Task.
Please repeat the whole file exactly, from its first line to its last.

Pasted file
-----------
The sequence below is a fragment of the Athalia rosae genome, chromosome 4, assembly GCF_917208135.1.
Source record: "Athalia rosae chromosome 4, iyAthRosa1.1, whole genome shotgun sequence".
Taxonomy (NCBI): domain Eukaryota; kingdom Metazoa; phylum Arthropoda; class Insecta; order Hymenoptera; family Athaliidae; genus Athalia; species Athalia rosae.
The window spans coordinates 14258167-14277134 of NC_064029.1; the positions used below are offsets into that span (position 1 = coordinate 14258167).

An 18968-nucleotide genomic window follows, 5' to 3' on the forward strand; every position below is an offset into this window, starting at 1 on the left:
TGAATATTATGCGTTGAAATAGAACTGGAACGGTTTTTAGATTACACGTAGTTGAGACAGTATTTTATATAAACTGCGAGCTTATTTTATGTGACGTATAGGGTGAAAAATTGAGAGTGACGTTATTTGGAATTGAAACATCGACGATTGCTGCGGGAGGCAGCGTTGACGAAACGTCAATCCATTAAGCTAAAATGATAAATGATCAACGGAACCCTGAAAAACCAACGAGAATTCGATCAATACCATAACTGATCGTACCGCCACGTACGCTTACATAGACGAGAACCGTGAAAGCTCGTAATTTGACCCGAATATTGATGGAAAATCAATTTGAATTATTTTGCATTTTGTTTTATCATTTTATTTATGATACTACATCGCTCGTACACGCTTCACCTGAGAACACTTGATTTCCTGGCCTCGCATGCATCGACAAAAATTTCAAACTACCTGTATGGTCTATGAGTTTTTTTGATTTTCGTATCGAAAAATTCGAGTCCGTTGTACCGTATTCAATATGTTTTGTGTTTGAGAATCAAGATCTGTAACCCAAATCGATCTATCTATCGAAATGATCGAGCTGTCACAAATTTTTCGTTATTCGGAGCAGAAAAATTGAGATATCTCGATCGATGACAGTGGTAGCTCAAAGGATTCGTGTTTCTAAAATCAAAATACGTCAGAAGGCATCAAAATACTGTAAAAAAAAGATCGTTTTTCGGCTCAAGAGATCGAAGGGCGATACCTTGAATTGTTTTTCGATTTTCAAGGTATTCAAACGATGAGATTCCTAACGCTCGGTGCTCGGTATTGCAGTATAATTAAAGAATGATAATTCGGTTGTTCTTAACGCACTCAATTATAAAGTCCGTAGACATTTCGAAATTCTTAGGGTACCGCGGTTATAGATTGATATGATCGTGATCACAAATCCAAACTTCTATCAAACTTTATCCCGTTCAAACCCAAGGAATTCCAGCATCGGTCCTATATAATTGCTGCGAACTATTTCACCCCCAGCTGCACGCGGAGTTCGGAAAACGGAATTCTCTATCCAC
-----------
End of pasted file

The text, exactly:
The sequence below is a fragment of the Athalia rosae genome, chromosome 4, assembly GCF_917208135.1.
Source record: "Athalia rosae chromosome 4, iyAthRosa1.1, whole genome shotgun sequence".
Taxonomy (NCBI): domain Eukaryota; kingdom Metazoa; phylum Arthropoda; class Insecta; order Hymenoptera; family Athaliidae; genus Athalia; species Athalia rosae.
The window spans coordinates 14258167-14277134 of NC_064029.1; the positions used below are offsets into that span (position 1 = coordinate 14258167).

An 18968-nucleotide genomic window follows, 5' to 3' on the forward strand; every position below is an offset into this window, starting at 1 on the left:
TGAATATTATGCGTTGAAATAGAACTGGAACGGTTTTTAGATTACACGTAGTTGAGACAGTATTTTATATAAACTGCGAGCTTATTTTATGTGACGTATAGGGTGAAAAATTGAGAGTGACGTTATTTGGAATTGAAACATCGACGATTGCTGCGGGAGGCAGCGTTGACGAAACGTCAATCCATTAAGCTAAAATGATAAATGATCAACGGAACCCTGAAAAACCAACGAGAATTCGATCAATACCATAACTGATCGTACCGCCACGTACGCTTACATAGACGAGAACCGTGAAAGCTCGTAATTTGACCCGAATATTGATGGAAAATCAATTTGAATTATTTTGCATTTTGTTTTATCATTTTATTTATGATACTACATCGCTCGTACACGCTTCACCTGAGAACACTTGATTTCCTGGCCTCGCATGCATCGACAAAAATTTCAAACTACCTGTATGGTCTATGAGTTTTTTTGATTTTCGTATCGAAAAATTCGAGTCCGTTGTACCGTATTCAATATGTTTTGTGTTTGAGAATCAAGATCTGTAACCCAAATCGATCTATCTATCGAAATGATCGAGCTGTCACAAATTTTTCGTTATTCGGAGCAGAAAAATTGAGATATCTCGATCGATGACAGTGGTAGCTCAAAGGATTCGTGTTTCTAAAATCAAAATACGTCAGAAGGCATCAAAATACTGTAAAAAAAAGATCGTTTTTCGGCTCAAGAGATCGAAGGGCGATACCTTGAATTGTTTTTCGATTTTCAAGGTATTCAAACGATGAGATTCCTAACGCTCGGTGCTCGGTATTGCAGTATAATTAAAGAATGATAATTCGGTTGTTCTTAACGCACTCAATTATAAAGTCCGTAGACATTTCGAAATTCTTAGGGTACCGCGGTTATAGATTGATATGATCGTGATCACAAATCCAAACTTCTATCAAACTTTATCCCGTTCAAACCCAAGGAATTCCAGCATCGGTCCTATATAATTGCTGCGAACTATTTCACCCCCAGCTGCACGCGGAGTTCGGAAAACGGAATTCTCTATCCAC